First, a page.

The California gasoline crisis was already in existence when President Carter arrived in that state this month. Tuesday's Washington Post incorrectly stated that Carter arrived on the West Coast on the eve of the crisis.
Republican presidential candidate John B. Connally sharply criticized the Carter administration's energy policies today and said it was "sheer nonsense" to blame oil companies for the gasoline shortages.
In a speech to a national convention of securities analysts, Connally said the nation must burn more coal, use more coal gasification and build more nuclear plants in order not to be held hostage by the Organization of Petroleum Exporting Countries. Statements by President Carter and other administration officials about "price gouging" and windfall profits, Connally said, are "sham and demagoguery" that attempt to make a scapegoat of U.S. oil companies.
Connally declined, when asked directly, to call Carter a demagogue. Asked his opinion of the president's energy policies, Connally replied: "His program on energy, like almost all of his programs, have lacked vision, have lacked direction, have lacked clarity."
Connally's call for increased production of energy, even if it means relaxing environmental controls, was warmly applauded by more than 700 securities analysts.
While all the convention speakers sounded themes of deregulation or decontrol, the one who clearly made the biggest hit was Connally, who told reporters afterward that he believes he is gaining on former California governor Ronald Reagan for the GOP presidential nomination.
Connally said his candidacy has been aided by the twin concerns of energy and inflation, the issues on which he speaks out most frequently.
Though denying that he is in any way a spokesman for the oil industry, the former Texas governor and U.S. treasury secretary lived up to his reputation as an ardent advocate of unrestrained free-market energy policies.
Connally said current gasoline shortages are not the products of oil company manipulation but of a dislocation in the world oil market caused by the loss of Iranian oil. He called the present gasoline crisis a delayed reaction to the "jolt in the pipeline" caused by the change of governments in Iran and said it would last 30 to 60 days longer.
Connally predicted that other shortages and prices rises would occur periodically until the United States starts meeting more ot its own energy needs.
At one point in his speech Connally seemed to be suggesting that the United States should be prepared to take military action if necessary to insure an adequate oil supply. He said the Soviet Union had "encircled the oil of the Middle East" and declared that the United States must "use its utmost in diplomacy and strength - economic strength, military strength, diplomatic strength - in order to secure freedom in this part of the world."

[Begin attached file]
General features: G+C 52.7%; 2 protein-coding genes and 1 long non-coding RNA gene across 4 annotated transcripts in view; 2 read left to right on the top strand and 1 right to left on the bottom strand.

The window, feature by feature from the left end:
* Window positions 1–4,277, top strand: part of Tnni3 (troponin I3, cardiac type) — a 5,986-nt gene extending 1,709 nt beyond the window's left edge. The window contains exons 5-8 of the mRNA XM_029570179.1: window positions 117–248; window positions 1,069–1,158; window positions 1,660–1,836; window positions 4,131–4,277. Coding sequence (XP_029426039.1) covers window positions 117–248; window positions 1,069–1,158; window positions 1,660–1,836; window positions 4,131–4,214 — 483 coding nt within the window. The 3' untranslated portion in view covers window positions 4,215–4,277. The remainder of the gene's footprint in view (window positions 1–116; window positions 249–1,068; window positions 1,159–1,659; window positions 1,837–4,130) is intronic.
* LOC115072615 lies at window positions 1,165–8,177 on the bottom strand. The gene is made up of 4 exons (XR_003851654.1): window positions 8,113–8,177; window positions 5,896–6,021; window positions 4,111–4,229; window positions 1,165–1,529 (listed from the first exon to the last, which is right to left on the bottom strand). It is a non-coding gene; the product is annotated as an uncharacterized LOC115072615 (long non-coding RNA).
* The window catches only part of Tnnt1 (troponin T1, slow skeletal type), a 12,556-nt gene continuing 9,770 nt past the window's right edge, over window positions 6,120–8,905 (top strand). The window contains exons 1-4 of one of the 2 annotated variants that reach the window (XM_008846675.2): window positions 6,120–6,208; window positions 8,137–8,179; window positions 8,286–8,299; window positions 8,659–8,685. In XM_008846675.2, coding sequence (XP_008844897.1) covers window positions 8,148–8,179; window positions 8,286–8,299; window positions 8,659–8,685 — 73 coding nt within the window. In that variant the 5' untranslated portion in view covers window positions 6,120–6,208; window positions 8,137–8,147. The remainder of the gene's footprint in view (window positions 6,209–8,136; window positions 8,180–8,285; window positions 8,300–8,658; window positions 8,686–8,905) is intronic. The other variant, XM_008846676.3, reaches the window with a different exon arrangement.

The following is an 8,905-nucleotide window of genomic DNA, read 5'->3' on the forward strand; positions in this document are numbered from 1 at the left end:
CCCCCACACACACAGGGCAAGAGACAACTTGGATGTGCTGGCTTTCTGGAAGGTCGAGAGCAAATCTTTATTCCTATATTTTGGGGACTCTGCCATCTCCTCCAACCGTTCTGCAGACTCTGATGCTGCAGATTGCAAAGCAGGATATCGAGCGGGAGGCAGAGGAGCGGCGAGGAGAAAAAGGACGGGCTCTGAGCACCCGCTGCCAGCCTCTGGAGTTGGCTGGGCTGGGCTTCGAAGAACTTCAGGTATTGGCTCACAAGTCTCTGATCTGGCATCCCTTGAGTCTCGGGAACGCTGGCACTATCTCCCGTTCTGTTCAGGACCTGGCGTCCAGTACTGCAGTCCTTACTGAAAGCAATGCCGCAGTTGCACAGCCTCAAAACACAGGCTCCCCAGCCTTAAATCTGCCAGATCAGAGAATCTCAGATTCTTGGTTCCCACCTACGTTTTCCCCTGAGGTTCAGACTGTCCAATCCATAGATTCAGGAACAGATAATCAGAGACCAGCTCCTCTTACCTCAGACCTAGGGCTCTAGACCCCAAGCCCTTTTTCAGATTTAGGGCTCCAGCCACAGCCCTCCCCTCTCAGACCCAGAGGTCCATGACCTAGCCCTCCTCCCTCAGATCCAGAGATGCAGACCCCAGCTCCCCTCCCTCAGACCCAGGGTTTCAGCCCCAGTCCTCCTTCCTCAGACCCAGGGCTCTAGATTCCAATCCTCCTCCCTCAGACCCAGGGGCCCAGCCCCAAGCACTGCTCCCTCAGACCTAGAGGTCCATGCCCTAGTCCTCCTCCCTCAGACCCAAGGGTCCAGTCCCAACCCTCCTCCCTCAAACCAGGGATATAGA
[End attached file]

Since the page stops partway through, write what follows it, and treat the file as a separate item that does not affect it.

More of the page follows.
When he was questioned about this phrase by reporters, Connally said he was not advocating military intervention in the Middle East, merely stressing how "absolutely critical" the area is for the economic well being of the United States.
In another speech to the convention, Paul, E. Erdman, author of "The Crash of '79," discussed the possibility of U.S. intervention in response to a hypothetical Iran-style coup in Saudi Arabia.
Erdman said jokingly that Connally would send in the U.S. Marines, that Reagan would give "his same boring speech in hopes that it would put everybody to sleep and we could walk in," and that President Carter would ask for standby invasion authority and be turned down by Congress.
But on a serious note afterward, Erdman predicted that Connally will be a formidable presidential candidate.
"What's going on now" in energy and the economy "will cause a renewed shift to the right - and I think that's good for a guy like Connally." Erdman said.
Another former governor and Nixon administration officials, Walter Hickel of Alaska, also is attending the convention. He said he is strongly supporting Connally's presidential candidacy and blamed Carter for helping to create the mood for an energy crisis.
"If you want to have a shortage of eggs, say you're going to have a shortage of eggs," Hickel said.
Predicting a severe gasoline shortage was exactly what Carter did in California was the eve of the state's present severe shortage. Addressing a Hispanic festivity in Los Angeles on May 5, the president said: "The supply and shortages are going to get worse. There's less fuel in the future and you'll pay more for it."